Posted: Jan 01, 2011 3:11 pm
by NineBerry
bug (n.)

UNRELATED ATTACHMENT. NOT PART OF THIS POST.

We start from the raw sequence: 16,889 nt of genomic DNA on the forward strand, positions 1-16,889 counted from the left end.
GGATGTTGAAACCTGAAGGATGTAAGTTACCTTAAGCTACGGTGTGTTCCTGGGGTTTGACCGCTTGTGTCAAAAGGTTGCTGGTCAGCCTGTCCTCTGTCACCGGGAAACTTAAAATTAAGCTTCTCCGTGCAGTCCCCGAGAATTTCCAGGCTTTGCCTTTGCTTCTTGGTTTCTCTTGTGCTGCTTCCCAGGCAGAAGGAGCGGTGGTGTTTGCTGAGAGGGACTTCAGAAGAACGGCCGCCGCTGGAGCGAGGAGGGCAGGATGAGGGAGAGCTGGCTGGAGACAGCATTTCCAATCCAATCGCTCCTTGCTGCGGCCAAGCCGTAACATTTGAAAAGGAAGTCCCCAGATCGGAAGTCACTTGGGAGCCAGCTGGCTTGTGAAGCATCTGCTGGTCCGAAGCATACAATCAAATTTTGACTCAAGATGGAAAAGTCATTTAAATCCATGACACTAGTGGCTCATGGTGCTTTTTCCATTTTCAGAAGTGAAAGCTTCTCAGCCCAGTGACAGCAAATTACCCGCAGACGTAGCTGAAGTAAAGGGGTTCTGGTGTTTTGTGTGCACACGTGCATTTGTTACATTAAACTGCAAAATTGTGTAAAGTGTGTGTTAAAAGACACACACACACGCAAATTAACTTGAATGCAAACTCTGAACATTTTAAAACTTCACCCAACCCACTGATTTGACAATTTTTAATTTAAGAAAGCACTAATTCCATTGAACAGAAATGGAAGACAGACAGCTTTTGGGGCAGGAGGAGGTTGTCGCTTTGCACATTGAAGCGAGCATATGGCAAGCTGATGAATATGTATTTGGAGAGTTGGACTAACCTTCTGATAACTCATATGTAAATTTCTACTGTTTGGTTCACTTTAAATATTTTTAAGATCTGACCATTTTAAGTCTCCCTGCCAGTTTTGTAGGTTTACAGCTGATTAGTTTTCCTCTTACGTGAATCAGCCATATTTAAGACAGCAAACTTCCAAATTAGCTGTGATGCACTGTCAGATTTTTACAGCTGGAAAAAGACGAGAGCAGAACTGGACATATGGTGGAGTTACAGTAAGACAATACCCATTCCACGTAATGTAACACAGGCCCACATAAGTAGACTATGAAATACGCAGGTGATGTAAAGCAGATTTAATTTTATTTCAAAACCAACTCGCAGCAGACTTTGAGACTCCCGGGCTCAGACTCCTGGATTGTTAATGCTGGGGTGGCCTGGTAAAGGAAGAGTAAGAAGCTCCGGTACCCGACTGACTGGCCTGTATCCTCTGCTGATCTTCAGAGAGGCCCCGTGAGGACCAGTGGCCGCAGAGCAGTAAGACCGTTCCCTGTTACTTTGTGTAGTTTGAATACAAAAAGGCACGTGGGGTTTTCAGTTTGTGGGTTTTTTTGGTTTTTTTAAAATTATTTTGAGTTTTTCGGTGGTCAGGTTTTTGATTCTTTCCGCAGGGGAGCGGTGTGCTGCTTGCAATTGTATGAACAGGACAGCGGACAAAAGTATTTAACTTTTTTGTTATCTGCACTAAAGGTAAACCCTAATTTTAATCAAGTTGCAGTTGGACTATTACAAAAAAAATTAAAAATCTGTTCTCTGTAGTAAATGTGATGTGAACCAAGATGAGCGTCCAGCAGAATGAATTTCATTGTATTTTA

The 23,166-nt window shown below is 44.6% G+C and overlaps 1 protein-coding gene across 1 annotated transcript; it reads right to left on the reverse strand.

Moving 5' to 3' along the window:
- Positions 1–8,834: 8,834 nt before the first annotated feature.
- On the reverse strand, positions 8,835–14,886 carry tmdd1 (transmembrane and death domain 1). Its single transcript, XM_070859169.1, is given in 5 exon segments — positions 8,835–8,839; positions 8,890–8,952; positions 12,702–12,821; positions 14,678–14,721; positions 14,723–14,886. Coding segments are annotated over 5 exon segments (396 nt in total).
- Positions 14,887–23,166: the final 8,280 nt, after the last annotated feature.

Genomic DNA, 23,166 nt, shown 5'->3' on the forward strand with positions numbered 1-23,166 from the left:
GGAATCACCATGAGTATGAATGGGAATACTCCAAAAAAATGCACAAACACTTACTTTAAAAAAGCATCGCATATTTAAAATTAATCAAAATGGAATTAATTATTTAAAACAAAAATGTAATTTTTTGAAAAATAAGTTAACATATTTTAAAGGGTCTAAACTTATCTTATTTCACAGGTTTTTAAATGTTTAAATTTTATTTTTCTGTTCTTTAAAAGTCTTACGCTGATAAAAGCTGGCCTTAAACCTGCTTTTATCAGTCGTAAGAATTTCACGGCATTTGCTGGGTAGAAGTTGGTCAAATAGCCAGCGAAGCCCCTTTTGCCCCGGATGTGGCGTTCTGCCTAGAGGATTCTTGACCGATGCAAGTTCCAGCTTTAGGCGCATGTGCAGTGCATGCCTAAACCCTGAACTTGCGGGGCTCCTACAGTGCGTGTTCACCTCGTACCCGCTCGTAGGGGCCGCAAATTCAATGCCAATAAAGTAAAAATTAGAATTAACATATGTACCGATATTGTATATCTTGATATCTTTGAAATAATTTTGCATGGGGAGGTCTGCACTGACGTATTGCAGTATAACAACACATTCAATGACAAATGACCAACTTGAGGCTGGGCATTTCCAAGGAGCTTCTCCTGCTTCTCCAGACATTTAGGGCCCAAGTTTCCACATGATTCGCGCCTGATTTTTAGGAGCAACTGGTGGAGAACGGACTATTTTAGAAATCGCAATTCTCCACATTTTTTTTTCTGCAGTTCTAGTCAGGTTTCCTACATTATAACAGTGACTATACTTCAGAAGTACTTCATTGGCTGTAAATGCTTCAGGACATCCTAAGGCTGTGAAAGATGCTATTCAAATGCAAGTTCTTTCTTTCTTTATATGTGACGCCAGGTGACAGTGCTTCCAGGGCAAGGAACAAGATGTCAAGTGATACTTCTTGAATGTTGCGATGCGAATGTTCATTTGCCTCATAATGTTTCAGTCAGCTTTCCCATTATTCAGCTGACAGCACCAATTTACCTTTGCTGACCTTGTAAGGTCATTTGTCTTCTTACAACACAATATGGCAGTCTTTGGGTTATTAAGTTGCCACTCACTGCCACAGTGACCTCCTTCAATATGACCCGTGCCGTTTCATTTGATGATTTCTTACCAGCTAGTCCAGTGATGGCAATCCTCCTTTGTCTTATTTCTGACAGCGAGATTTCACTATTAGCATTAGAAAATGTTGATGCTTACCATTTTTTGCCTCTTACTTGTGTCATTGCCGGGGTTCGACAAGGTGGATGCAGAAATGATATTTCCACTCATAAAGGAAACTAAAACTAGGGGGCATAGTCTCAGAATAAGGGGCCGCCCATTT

"insect," 1620s (earliest reference is to bedbugs), probably from M.E. bugge "something frightening, scarecrow" (late 14c.), a meaning obsolete except in bugbear (1570s) and bugaboo (q.v.); probably connected with Scot. bogill "goblin, bugbear," or obsolete Welsh bwg "ghost, goblin" (cf. Welsh bwgwl "threat," earlier "fear"). Cf. also bogey (1) and Ger. bögge, böggel-mann "goblin." Perhaps influenced in meaning by O.E. -budda used in compounds for "beetle" (cf. Low Ger. budde "louse, grub," M.L.G. buddech "thick, swollen"). Meaning "defect in a machine" (1889) may have been coined c.1878 by Thomas Edison (perhaps with the notion of an insect getting into the works). Meaning "person obsessed by an idea" (e.g. firebug) is from 1841. Sense of "microbe, germ" is from 1919. Bugs "crazy" is from c.1900. ... search=bug